This budget week, let’s not squirrel our massive reserves away for another year
It is time for some out of the box thinking about how we can better deploy our US$217.3 billion reserve to achieve community goals
When Carrie Lam Cheng Yuet-ngor’s first budget is unveiled on Wednesday, it will be important for us all to savour what it feels like to be in a lucky place.
As Financial Secretary Paul Chan Mo-po sits on reserves estimated at HK$1.7 trillion (US$217.3 billion), and ponders over whether – or indeed how – to deploy a budget surplus around HK$160 billion, take note of last Friday’s sober front page lead headline in the Financial Times: “Rising tide of sovereign debt to hit rich nation budgets, warns OECD”.
The FT elaborates that the combined debt of the 35 OECD member economies have grown from US$25 trillion in 2008 to more than US$45 trillion at the end of last year, that average debt-to-GDP ratios have risen to 75 per cent, and that their fresh borrowing needs in the year ahead amount to US$10.5 trillion – or about HK$80 trillion in Hong Kong terms.
Some may want to thank former Financial Secretary John Tsang’s Scrooge-ish grip on the purse strings over his decade in office, saving each year for future rainy days through 10 of the rainiest years we have ever felt.
But many more would say that our stupendous accumulated surpluses arise more by accident than design – a combination of the chronic unpredictability of revenues from land sales, paranoid reluctance to subject ambitious spending plans to a filibusterous Legislative Council, and simple self-protective caution.
Either way, the reality is that we arrive at Wednesday’s budget facing a challenge that most finance ministers worldwide would die for. Economic growth is predicted to run close to 3.7 per cent in 2018. We have no net debt, and the government is flush with funds. Chief Executive Carrie Lam is predicting a budget “full of surprises”. Her legacy may rest on how cleverly she uses these accumulated windfalls. The danger is that she will squander them.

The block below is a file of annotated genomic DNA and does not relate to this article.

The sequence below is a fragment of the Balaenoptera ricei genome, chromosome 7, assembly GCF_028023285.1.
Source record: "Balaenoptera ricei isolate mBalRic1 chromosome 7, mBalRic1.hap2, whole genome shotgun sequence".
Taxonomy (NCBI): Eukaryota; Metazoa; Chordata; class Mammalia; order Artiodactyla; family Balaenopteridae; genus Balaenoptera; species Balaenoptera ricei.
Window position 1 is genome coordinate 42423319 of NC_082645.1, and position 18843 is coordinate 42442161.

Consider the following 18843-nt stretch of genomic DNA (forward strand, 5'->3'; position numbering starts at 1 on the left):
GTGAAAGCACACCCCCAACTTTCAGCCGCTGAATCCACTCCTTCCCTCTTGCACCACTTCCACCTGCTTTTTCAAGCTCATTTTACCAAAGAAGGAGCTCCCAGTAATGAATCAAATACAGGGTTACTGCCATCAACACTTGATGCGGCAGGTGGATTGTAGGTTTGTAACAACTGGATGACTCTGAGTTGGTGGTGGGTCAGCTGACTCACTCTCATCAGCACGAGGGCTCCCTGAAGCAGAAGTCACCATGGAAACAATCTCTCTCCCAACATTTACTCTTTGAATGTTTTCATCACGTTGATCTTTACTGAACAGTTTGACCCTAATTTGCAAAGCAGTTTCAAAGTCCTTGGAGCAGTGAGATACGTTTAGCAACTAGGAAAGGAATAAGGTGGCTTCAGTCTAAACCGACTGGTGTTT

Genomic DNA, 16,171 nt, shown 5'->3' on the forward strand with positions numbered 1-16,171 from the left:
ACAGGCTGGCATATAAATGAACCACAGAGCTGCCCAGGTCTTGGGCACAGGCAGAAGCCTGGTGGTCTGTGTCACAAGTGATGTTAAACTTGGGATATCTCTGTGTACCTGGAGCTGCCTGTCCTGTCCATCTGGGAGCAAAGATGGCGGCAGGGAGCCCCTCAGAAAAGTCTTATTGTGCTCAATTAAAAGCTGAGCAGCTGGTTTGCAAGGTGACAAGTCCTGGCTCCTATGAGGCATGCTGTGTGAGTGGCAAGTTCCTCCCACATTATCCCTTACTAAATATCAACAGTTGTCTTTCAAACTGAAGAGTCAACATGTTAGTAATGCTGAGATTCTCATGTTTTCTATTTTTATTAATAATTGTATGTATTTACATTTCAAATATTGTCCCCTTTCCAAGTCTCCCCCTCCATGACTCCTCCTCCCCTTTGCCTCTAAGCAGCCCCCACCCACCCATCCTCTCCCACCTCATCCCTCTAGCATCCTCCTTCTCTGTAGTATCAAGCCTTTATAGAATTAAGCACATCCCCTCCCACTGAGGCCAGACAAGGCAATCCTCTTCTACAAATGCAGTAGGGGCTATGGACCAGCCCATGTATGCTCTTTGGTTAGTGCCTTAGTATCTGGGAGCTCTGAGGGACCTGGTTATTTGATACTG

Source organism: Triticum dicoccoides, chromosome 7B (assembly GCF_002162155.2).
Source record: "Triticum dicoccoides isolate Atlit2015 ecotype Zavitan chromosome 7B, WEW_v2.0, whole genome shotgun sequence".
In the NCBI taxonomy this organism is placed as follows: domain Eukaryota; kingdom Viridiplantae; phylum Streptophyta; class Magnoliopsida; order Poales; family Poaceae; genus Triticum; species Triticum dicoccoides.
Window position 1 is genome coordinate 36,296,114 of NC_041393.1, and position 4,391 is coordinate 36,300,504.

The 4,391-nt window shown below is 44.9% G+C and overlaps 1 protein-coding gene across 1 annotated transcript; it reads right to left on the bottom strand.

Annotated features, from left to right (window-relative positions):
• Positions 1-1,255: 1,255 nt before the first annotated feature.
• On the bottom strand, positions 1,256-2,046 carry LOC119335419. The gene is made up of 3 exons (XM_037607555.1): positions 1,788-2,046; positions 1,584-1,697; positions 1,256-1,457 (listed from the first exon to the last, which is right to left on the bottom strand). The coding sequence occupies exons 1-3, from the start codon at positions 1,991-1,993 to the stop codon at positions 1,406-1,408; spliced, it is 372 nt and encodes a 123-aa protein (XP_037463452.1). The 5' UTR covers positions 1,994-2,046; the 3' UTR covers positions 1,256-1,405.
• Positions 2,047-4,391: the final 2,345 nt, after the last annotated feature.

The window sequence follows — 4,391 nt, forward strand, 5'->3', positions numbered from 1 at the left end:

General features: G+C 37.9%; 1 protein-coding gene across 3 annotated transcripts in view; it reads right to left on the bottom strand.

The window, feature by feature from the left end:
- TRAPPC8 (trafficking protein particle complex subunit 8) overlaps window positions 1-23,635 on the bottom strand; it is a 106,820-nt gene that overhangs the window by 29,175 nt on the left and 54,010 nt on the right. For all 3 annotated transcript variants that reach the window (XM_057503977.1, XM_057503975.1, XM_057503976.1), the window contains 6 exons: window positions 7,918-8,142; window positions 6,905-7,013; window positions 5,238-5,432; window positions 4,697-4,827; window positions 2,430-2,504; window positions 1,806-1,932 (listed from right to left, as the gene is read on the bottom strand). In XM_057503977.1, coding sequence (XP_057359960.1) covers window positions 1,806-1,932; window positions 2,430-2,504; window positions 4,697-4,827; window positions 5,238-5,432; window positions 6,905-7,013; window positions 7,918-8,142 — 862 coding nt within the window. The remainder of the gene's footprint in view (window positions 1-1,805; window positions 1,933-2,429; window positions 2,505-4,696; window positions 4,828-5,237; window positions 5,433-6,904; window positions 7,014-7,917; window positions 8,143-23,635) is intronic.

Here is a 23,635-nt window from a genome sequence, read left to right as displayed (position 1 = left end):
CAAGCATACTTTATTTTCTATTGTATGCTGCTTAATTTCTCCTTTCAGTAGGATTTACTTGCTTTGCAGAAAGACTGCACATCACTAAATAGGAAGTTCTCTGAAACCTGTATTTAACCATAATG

Across in Macau, the administration awash with gambling revenues has taken an easy populist route that provides an excellent template for squandering the windfalls. Since 2008, it has every year handed cash back to its 620,000 residents – 9,000 patacas (US$1,117) per person for the past four years. The annual price? Around 5.8 billion patacas.
Here in Hong Kong, John Tsang was under constant pressure to follow Macau in handing out goody-bags to pacify a hard-pressed and increasingly truculent electorate. In 2007 he proposed a HK$6,000 tax rebate to buy some temporary peace.
But after that, until he stepped down at the end of 2016, he restrained himself to annual rates rebates and a smattering of other ad hoc measures. A handout strategy (if indeed it deserves to be called a “strategy”) like that in Macau would have cost the Hong Kong government in the region of HK$60 billion a year and eaten a large hole in today’s reserves mountain. It would have solved no problems, and brought no political peace.
So I hope our new Financial Secretary was not serious when he said he would “think about” handouts. Let’s hope the budget is anchored more firmly to Carrie Lam’s vision to “invest in Hong Kong’s future, not dish out sweeteners”.